so is it? Maybe it's not a beginners question.\

I have tried it just now with the command line. Got some invalid argument error. I leave it there and hoping somebody just knows the answer.

There must be an advantage in learning and using the command line otherwise most of the people here wouldn't suggest using the command line not that often.

EDIT: ok thanks for above reactions, kinda what I found out by googling the subject. Remains the question of Triblaze whether copying to 'far' directories is faster with command line. Lets say a friend of mine want to get my musicx collection on his EHHD from my EHHD. So no extra options like n213978745 said.
What'd you enter into the command line?

@the edit: I think the computer will still do it around the same speed for each, it's just a matter of being able to enter in what you want it to do quicker. Instead of navigating all the way to one set of data and copying it to another place that you have to navigate through the filesystem to get to, you can just enter the locations to be copied and where they will be copied to. Just a quicker way of entering it in. I really don't think the speed of the actual copy process would be affected, but I'm not sure.

CatKiller
August 17th, 2011, 08:07 PM
There must be an advantage in learning and using the command line otherwise most of the people here wouldn't suggest using the command line not that often.

All these messages are text. Everyone's desktop looks different, and is potentially in a different language. What else are you going to do? Giving a command for someone to copy-and-paste is simple, repeatable, universal and quick.

A lot of people mistakenly believe that everyone that uses Linux uses the command line all the time simply because that's the easiest way to help a complete stranger halfway around the world. That isn't the case. For some tasks, the command line is the best tool for the job. For other tasks, not so much.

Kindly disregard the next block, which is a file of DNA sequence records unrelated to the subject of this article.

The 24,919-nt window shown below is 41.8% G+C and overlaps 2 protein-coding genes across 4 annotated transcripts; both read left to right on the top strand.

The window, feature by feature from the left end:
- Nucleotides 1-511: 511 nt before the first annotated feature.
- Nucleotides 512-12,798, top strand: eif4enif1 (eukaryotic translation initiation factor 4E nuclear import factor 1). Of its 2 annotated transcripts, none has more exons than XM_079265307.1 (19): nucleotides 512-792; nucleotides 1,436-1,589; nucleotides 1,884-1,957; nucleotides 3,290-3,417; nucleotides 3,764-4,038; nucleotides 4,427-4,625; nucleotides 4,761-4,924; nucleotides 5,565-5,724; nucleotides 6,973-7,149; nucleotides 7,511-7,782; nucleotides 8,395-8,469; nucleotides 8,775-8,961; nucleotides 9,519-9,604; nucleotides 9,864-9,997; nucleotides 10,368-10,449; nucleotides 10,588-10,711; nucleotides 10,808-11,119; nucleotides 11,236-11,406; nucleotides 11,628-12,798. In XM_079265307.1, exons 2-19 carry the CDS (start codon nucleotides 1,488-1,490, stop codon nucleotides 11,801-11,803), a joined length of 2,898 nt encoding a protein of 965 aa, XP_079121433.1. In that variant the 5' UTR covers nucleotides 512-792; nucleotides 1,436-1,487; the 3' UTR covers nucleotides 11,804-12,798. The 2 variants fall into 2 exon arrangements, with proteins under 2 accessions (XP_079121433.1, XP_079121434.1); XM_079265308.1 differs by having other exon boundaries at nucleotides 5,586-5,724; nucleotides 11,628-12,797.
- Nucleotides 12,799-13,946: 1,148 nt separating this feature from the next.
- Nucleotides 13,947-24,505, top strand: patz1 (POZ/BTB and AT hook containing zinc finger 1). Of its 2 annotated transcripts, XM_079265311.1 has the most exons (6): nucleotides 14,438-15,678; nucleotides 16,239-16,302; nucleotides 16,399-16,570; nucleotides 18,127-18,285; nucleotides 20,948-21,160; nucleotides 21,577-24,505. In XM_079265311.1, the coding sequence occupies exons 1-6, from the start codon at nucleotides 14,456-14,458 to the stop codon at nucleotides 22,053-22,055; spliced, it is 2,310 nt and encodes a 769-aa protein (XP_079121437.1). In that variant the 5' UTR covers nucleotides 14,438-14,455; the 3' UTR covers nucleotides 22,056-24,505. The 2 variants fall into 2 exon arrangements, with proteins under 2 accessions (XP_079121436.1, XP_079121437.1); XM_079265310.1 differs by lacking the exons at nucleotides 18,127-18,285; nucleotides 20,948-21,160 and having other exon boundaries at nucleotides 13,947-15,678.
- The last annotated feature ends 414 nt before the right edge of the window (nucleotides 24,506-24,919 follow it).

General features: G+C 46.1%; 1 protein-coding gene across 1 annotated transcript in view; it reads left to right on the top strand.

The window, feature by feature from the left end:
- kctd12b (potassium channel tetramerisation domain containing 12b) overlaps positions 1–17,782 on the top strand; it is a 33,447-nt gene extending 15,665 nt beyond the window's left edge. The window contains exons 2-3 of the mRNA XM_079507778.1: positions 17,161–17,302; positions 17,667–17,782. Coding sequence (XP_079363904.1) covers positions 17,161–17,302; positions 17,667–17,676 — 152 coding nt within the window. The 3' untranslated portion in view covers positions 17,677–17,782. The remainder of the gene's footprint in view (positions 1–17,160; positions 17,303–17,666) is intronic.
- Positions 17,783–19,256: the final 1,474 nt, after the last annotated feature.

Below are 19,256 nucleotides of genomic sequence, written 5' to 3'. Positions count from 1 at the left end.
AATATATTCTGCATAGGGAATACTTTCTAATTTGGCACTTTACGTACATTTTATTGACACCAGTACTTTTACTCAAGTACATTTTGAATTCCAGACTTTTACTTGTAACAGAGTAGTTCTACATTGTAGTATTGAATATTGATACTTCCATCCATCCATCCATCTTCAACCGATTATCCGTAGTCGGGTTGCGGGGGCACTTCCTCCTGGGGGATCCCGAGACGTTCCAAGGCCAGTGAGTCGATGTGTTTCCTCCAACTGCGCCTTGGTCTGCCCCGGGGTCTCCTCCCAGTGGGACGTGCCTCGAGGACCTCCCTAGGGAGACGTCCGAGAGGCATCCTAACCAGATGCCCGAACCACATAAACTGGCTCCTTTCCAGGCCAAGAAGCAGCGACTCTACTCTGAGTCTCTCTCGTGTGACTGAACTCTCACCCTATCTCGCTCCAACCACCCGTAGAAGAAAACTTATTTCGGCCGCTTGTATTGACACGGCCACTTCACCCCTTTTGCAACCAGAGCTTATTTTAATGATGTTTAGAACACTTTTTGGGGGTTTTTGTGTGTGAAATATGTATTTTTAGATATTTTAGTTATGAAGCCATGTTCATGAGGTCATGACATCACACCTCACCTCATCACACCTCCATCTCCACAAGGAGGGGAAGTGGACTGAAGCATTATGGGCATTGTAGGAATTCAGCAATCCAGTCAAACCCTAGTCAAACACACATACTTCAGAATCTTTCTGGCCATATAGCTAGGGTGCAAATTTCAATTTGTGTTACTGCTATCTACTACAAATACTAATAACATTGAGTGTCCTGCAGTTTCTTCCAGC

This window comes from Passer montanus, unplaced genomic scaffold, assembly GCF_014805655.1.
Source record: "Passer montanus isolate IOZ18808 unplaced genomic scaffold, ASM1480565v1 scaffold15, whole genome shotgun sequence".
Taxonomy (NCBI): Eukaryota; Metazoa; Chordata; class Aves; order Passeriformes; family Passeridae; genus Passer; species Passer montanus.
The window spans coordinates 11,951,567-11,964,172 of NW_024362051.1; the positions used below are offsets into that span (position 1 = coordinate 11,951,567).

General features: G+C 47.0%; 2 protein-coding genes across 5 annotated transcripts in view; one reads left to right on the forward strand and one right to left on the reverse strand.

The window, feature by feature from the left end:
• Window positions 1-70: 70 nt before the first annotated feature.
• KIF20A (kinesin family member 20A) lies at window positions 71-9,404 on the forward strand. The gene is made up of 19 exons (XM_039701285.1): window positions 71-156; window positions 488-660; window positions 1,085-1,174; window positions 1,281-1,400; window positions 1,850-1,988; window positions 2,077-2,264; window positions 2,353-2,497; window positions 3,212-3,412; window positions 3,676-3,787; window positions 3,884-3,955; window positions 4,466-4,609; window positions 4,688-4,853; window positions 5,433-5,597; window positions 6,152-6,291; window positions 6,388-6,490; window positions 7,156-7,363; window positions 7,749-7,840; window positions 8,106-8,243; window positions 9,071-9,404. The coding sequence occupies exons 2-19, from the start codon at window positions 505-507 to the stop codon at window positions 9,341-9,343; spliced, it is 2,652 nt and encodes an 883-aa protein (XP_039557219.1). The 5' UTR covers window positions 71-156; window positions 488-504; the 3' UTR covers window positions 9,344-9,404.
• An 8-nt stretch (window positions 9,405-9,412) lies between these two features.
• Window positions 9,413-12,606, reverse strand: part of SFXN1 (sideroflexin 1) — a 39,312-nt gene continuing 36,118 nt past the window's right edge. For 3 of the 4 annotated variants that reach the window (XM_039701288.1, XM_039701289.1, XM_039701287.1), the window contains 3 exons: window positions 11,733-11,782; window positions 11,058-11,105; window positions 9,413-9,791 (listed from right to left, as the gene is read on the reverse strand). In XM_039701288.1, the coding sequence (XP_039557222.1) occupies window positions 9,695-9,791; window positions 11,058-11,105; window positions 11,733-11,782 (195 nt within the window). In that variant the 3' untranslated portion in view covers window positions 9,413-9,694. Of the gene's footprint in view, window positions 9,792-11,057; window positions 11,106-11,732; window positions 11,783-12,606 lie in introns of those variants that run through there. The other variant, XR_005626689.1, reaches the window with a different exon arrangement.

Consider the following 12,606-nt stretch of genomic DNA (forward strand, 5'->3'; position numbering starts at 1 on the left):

eriktheblu
August 17th, 2011, 09:03 PM
The GUI will consume more system resources by displaying the related windows, but the overhead is not great. In Windows it seems to make a bigger difference than in Ubuntu.

Where the CLI shines is when you want to specify certain categories of files. e.g. if you wanted to to copy all image file in your home directory and subdirectories to an external disk. This would be quite tedious with the GUI, but one line in BASH.

The Cog
August 17th, 2011, 09:14 PM
+1 for CatKiller (#9). It is certainly easier to give one command than to write a paragraph on the menu/button/checkbox clicks needed in l/k/x/ubuntu.

Using rsync from command line may well be quicker than drag/drop from nautilus, even when you're copying from scratch. It seems to me that rsync rattles the disk heads a lot less, which presumably equates to less time seeking and more time reading/writing. I don't know why rsync rattles the heads less though - maybe the way it does its I/O.

pi.boy.travis
August 17th, 2011, 10:02 PM
As far as raw copy speed goes, there might be a slight overhead advantage for the command line, but it all comes down to how fast your disks can read/write and how fast your motherboard can move data around.